to look around and see
the changes in our space.

Bare twigs become awash with colour,
Birds sing that bit louder.

Rain settles dust,
And sun heats us up.

In the end Gaia is glad
Of our little human struggle.

Dominic Gaines

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Day 157 of the ANTI-COVID-19 NEW POEMS PARANOIA and our poet of the day, the excellent Aziz Dixon, finds himself beset by authoritarian forces harassing him for harbouring memories of Life from Before:


They are in the saucepan,
back of the cupboard
in a bag of word-yeast.

The health officers feed me paranoia
tablets, the epaulettes
fine me for singing

in public; plain clothes
beat me up for denying
the miracles of blessed St Dominic.

Now the whitecoats have arrived
with blood hounds, metaphor-tazers,
a plagiarism detector.

I have been posting
about multiple locations, time zones
while under quarantine.

Life from Before
must not be spoken of.
I have postcards,

secrets from spa towns.
I dare to remember
how these places might have been.

Too late to finish them.
Look in the saucepan.
I must answer the door.

Aziz Dixon

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It’s Day 156 of the ANTI-COVID-19 NEW POEMS APOCRYPHA and being 24 August it is also St Bartholomew’s Day. This observation may lead us to consider the non-canonical ‘Gospel of St Bartholomew’, a Coptic text which was rejected by the Fathers of the Church on grounds that it was a heretical fraud. And that observation may lead us to consider the writings of today’s Anti-Covid-19 author and poet Hannah Stone who seeks to suggest that in the face of attempting to control the pandemic our political leaders ‘can’t be arsed, but want to placate the populace.’ Has Hannah written a heretical fraud or a sly allegory? You choose.

Here are today’s slides

An indeterminate period of time after the pandemic, research was commissioned into hitherto neglected evolutionary trends. It was felt important to understand the facts presented to the population. The sideways gait of generation CV pedestrians had been presumed to develop from the discipline of diverting to avoid hazardous slipstream of runners and cyclists, who, conversely, proved incapable of negotiating zigzags. Lip-readers had become extinct. Ventriloquists frequently performed a comfortingly familiar technique known as zoom-latency. Flat-earthers acquired a confused new lease of life, thanks to the mandatory wearing of masks, peering over the TOP of a blue horizon. All these fascinating phenomena deserved further investigation. When I say research was commissioned, I mean it in the sense that 10,000 tests had been done, a proportion of which were represented by the despatch of DIY tests with no return address. Linguists therefore translated ‘research’ more accurately as ‘interest’, or, more radically still, ‘can’t be arsed, but want to placate the populace.’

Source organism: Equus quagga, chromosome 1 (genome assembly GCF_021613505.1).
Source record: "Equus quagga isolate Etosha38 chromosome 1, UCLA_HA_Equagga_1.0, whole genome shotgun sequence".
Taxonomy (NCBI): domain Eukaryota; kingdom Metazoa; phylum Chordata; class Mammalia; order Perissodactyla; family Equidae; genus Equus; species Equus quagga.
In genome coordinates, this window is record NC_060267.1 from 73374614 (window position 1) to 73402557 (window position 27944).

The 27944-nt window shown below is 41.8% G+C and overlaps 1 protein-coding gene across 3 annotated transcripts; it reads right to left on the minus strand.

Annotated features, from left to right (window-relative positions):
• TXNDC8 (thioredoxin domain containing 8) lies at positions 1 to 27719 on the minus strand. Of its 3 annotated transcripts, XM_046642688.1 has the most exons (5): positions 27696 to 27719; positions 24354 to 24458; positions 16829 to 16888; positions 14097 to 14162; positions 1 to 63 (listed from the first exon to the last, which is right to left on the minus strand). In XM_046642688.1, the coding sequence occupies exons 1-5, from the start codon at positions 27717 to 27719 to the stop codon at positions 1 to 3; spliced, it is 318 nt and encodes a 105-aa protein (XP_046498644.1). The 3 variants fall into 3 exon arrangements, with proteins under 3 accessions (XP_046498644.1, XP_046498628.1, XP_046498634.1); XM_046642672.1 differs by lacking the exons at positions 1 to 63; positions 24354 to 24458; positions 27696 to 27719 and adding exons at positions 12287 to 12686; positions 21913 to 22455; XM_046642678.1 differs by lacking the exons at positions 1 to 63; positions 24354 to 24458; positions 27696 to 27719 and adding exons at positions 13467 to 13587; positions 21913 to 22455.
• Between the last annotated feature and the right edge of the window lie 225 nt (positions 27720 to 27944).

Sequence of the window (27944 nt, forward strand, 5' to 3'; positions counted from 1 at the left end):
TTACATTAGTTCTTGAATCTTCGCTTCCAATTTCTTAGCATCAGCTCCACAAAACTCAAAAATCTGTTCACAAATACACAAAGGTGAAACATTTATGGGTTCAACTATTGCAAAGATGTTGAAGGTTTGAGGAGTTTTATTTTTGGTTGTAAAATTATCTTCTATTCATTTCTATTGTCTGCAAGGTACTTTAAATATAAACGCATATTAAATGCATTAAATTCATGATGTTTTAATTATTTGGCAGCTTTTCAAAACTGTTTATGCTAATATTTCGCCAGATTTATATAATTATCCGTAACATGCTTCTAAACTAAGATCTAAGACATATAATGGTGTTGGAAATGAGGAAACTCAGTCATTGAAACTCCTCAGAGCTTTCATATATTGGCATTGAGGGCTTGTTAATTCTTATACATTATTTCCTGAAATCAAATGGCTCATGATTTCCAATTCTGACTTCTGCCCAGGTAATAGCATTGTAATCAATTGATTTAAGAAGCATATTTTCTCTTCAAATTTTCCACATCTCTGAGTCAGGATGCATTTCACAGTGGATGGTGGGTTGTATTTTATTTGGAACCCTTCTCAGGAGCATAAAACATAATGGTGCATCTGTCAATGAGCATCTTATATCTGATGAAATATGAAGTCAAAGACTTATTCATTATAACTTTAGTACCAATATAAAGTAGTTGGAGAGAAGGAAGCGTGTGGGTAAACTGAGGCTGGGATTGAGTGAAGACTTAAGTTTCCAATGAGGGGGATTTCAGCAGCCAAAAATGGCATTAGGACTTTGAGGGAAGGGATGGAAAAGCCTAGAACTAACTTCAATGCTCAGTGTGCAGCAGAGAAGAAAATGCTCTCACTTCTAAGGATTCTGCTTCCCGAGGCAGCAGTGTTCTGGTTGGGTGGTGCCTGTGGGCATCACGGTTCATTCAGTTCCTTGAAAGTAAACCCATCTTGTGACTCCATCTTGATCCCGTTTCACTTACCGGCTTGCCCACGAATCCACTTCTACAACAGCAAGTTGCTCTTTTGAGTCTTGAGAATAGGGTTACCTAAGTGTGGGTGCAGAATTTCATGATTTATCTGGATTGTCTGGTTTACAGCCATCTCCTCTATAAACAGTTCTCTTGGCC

Hannah Stone

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Anne Boileau’s ‘Lead us more deeply’ is a Golden Shovel poem – a poetic form devised in homage to Gwendolyn Brooks (whose original poem ‘We Real Cool’ refers to pool players at the Golden Shovel). It uses words from a specific poem to form the end of each line of the new poem. It’s rather an abstruse concept, somewhere between a cento and erasure, but Anne has employed the method to produce her own poem which asks us to open hands and heart and give thanks, on this Day 155 of the ANTI-COVID-19 NEW POEMS MEDITATION, and which reminds us of the mystery of this teeming, vibrant world.

Lead us more deeply
(“Let us ask God to lead us more deeply into the world of prayer” …
Evelyn Underhill, from her Biddings.)

We can sit still as a brooding hen and let
Our busy minds grow quiet, allowing us
To open hands and heart, give thanks and ask
Forgiveness and forbearance. Trust that God
Might show us what spells Heaven here on Earth, to
Give us clarity of vision that may lead
Our thoughts into a sacred space, teach us
That World is full of wondrous life and more
Various than we thought. Delve deeply
In the waters of our soul, dive down into
The reefs where coral hums, the
Mystery of this teeming, vibrant world.
Our own kind’s interwoven in the web of
Life on this blue orb, a world of prayer.

Anne Boileau

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Is the world anywhere returning to what we used to think was reality? Or is the new normal anything but? Dónall Dempsey is here to tell us, in ‘A game of two halves’ on this Day 154 of the ANTI-COVID-19 NEW POEMS NORMALITY

A game of two halves